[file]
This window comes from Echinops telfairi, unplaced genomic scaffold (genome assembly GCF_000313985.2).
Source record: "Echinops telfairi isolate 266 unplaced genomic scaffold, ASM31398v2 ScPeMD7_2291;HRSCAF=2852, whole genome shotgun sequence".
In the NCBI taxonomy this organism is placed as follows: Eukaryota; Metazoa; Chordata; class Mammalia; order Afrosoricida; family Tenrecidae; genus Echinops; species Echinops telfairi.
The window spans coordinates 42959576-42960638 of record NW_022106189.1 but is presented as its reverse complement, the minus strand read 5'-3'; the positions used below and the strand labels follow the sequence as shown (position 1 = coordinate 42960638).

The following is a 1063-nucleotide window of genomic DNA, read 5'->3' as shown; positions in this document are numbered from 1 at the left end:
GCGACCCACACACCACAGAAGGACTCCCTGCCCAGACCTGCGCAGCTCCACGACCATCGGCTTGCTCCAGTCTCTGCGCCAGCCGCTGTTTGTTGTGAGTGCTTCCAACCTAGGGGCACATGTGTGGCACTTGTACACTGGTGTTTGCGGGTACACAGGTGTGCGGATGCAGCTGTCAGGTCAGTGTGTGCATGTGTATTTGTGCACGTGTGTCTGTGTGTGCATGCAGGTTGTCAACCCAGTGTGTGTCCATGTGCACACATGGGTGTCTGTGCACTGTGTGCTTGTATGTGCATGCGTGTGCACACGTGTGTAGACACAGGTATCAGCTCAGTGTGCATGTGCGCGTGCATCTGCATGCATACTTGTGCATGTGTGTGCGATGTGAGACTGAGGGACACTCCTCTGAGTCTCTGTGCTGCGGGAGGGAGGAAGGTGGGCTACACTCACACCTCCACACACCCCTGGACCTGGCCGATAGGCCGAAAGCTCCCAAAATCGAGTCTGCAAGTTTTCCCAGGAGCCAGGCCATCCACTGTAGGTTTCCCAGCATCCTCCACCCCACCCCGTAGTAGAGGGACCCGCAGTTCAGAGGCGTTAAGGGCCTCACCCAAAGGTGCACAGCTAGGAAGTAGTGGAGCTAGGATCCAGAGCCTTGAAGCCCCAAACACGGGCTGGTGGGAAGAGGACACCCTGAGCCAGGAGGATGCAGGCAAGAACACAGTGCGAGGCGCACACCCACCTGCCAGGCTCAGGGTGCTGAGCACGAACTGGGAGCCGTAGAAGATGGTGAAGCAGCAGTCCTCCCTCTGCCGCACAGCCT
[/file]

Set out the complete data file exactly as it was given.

This window comes from Echinops telfairi, unplaced genomic scaffold (genome assembly GCF_000313985.2).
Source record: "Echinops telfairi isolate 266 unplaced genomic scaffold, ASM31398v2 ScPeMD7_2291;HRSCAF=2852, whole genome shotgun sequence".
In the NCBI taxonomy this organism is placed as follows: Eukaryota; Metazoa; Chordata; class Mammalia; order Afrosoricida; family Tenrecidae; genus Echinops; species Echinops telfairi.
The window spans coordinates 42959576-42960638 of record NW_022106189.1 but is presented as its reverse complement, the minus strand read 5'-3'; the positions used below and the strand labels follow the sequence as shown (position 1 = coordinate 42960638).

The following is a 1063-nucleotide window of genomic DNA, read 5'->3' as shown; positions in this document are numbered from 1 at the left end:
GCGACCCACACACCACAGAAGGACTCCCTGCCCAGACCTGCGCAGCTCCACGACCATCGGCTTGCTCCAGTCTCTGCGCCAGCCGCTGTTTGTTGTGAGTGCTTCCAACCTAGGGGCACATGTGTGGCACTTGTACACTGGTGTTTGCGGGTACACAGGTGTGCGGATGCAGCTGTCAGGTCAGTGTGTGCATGTGTATTTGTGCACGTGTGTCTGTGTGTGCATGCAGGTTGTCAACCCAGTGTGTGTCCATGTGCACACATGGGTGTCTGTGCACTGTGTGCTTGTATGTGCATGCGTGTGCACACGTGTGTAGACACAGGTATCAGCTCAGTGTGCATGTGCGCGTGCATCTGCATGCATACTTGTGCATGTGTGTGCGATGTGAGACTGAGGGACACTCCTCTGAGTCTCTGTGCTGCGGGAGGGAGGAAGGTGGGCTACACTCACACCTCCACACACCCCTGGACCTGGCCGATAGGCCGAAAGCTCCCAAAATCGAGTCTGCAAGTTTTCCCAGGAGCCAGGCCATCCACTGTAGGTTTCCCAGCATCCTCCACCCCACCCCGTAGTAGAGGGACCCGCAGTTCAGAGGCGTTAAGGGCCTCACCCAAAGGTGCACAGCTAGGAAGTAGTGGAGCTAGGATCCAGAGCCTTGAAGCCCCAAACACGGGCTGGTGGGAAGAGGACACCCTGAGCCAGGAGGATGCAGGCAAGAACACAGTGCGAGGCGCACACCCACCTGCCAGGCTCAGGGTGCTGAGCACGAACTGGGAGCCGTAGAAGATGGTGAAGCAGCAGTCCTCCCTCTGCCGCACAGCCT